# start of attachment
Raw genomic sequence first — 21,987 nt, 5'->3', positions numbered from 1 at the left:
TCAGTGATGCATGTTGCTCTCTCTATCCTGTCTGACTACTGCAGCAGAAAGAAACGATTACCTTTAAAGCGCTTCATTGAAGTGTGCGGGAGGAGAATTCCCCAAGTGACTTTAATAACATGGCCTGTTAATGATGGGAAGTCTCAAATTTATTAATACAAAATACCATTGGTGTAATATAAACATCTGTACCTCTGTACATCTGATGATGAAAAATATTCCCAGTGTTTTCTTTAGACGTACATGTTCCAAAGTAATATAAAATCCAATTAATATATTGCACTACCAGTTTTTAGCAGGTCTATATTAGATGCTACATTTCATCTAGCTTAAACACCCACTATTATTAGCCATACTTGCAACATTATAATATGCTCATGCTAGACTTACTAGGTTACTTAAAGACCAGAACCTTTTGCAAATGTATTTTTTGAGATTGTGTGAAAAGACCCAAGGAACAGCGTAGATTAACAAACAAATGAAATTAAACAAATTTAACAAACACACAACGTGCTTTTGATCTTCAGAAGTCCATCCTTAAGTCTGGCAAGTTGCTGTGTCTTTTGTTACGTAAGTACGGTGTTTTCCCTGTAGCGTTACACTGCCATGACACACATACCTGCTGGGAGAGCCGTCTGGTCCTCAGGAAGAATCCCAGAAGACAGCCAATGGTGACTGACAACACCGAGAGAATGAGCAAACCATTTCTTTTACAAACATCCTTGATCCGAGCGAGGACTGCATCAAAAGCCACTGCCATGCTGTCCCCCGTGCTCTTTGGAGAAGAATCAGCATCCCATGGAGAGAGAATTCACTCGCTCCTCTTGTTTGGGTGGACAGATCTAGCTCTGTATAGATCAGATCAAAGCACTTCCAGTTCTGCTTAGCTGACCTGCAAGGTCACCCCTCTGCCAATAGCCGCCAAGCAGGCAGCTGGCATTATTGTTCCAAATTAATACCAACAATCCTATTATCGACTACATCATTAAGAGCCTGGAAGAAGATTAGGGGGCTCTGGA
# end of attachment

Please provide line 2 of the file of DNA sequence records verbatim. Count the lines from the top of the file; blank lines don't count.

TCAGTGATGCATGTTGCTCTCTCTATCCTGTCTGACTACTGCAGCAGAAAGAAACGATTACCTTTAAAGCGCTTCATTGAAGTGTGCGGGAGGAGAATTCCCCAAGTGACTTTAATAACATGGCCTGTTAATGATGGGAAGTCTCAAATTTATTAATACAAAATACCATTGGTGTAATATAAACATCTGTACCTCTGTACATCTGATGATGAAAAATATTCCCAGTGTTTTCTTTAGACGTACATGTTCCAAAGTAATATAAAATCCAATTAATATATTGCACTACCAGTTTTTAGCAGGTCTATATTAGATGCTACATTTCATCTAGCTTAAACACCCACTATTATTAGCCATACTTGCAACATTATAATATGCTCATGCTAGACTTACTAGGTTACTTAAAGACCAGAACCTTTTGCAAATGTATTTTTTGAGATTGTGTGAAAAGACCCAAGGAACAGCGTAGATTAACAAACAAATGAAATTAAACAAATTTAACAAACACACAACGTGCTTTTGATCTTCAGAAGTCCATCCTTAAGTCTGGCAAGTTGCTGTGTCTTTTGTTACGTAAGTACGGTGTTTTCCCTGTAGCGTTACACTGCCATGACACACATACCTGCTGGGAGAGCCGTCTGGTCCTCAGGAAGAATCCCAGAAGACAGCCAATGGTGACTGACAACACCGAGAGAATGAGCAAACCATTTCTTTTACAAACATCCTTGATCCGAGCGAGGACTGCATCAAAAGCCACTGCCATGCTGTCCCCCGTGCTCTTTGGAGAAGAATCAGCATCCCATGGAGAGAGAATTCACTCGCTCCTCTTGTTTGGGTGGACAGATCTAGCTCTGTATAGATCAGATCAAAGCACTTCCAGTTCTGCTTAGCTGACCTGCAAGGTCACCCCTCTGCCAATAGCCGCCAAGCAGGCAGCTGGCATTATTGTTCCAAATTAATACCAACAATCCTATTATCGACTACATCATTAAGAGCCTGGAAGAAGATTAGGGGGCTCTGGA